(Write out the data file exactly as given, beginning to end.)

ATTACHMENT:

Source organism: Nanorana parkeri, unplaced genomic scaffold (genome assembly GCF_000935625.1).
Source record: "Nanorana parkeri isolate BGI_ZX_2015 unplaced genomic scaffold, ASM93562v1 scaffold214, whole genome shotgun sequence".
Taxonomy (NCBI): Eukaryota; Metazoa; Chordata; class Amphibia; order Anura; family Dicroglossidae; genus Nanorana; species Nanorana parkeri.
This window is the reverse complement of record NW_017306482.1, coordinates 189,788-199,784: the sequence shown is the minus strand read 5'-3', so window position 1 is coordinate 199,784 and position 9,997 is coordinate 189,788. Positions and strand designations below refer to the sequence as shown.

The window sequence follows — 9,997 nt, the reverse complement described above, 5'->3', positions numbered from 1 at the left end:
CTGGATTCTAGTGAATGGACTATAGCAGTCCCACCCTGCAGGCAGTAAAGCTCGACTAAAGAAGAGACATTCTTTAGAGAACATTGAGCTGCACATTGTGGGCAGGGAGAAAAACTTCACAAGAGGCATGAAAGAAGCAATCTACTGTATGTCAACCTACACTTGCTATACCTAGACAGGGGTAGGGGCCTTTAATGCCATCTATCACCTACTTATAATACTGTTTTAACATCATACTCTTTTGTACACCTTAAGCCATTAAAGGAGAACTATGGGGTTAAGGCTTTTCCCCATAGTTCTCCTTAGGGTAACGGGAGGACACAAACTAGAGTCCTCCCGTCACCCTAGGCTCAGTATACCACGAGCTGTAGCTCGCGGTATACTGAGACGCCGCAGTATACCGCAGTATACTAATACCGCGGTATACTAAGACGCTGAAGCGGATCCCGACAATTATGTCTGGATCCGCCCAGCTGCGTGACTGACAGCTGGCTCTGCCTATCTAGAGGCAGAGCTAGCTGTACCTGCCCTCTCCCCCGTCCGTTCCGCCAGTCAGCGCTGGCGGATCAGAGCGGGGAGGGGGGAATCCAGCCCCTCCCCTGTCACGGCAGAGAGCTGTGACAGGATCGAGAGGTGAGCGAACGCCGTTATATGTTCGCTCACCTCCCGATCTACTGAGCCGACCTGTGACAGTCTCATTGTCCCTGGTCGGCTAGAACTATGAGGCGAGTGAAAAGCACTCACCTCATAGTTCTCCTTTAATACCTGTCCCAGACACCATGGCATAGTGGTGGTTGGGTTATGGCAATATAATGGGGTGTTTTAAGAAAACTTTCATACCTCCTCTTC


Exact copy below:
Source organism: Nanorana parkeri, unplaced genomic scaffold (genome assembly GCF_000935625.1).
Source record: "Nanorana parkeri isolate BGI_ZX_2015 unplaced genomic scaffold, ASM93562v1 scaffold214, whole genome shotgun sequence".
Taxonomy (NCBI): Eukaryota; Metazoa; Chordata; class Amphibia; order Anura; family Dicroglossidae; genus Nanorana; species Nanorana parkeri.
This window is the reverse complement of record NW_017306482.1, coordinates 189,788-199,784: the sequence shown is the minus strand read 5'-3', so window position 1 is coordinate 199,784 and position 9,997 is coordinate 189,788. Positions and strand designations below refer to the sequence as shown.

The window sequence follows — 9,997 nt, the reverse complement described above, 5'->3', positions numbered from 1 at the left end:
CTGGATTCTAGTGAATGGACTATAGCAGTCCCACCCTGCAGGCAGTAAAGCTCGACTAAAGAAGAGACATTCTTTAGAGAACATTGAGCTGCACATTGTGGGCAGGGAGAAAAACTTCACAAGAGGCATGAAAGAAGCAATCTACTGTATGTCAACCTACACTTGCTATACCTAGACAGGGGTAGGGGCCTTTAATGCCATCTATCACCTACTTATAATACTGTTTTAACATCATACTCTTTTGTACACCTTAAGCCATTAAAGGAGAACTATGGGGTTAAGGCTTTTCCCCATAGTTCTCCTTAGGGTAACGGGAGGACACAAACTAGAGTCCTCCCGTCACCCTAGGCTCAGTATACCACGAGCTGTAGCTCGCGGTATACTGAGACGCCGCAGTATACCGCAGTATACTAATACCGCGGTATACTAAGACGCTGAAGCGGATCCCGACAATTATGTCTGGATCCGCCCAGCTGCGTGACTGACAGCTGGCTCTGCCTATCTAGAGGCAGAGCTAGCTGTACCTGCCCTCTCCCCCGTCCGTTCCGCCAGTCAGCGCTGGCGGATCAGAGCGGGGAGGGGGGAATCCAGCCCCTCCCCTGTCACGGCAGAGAGCTGTGACAGGATCGAGAGGTGAGCGAACGCCGTTATATGTTCGCTCACCTCCCGATCTACTGAGCCGACCTGTGACAGTCTCATTGTCCCTGGTCGGCTAGAACTATGAGGCGAGTGAAAAGCACTCACCTCATAGTTCTCCTTTAATACCTGTCCCAGACACCATGGCATAGTGGTGGTTGGGTTATGGCAATATAATGGGGTGTTTTAAGAAAACTTTCATACCTCCTCTTC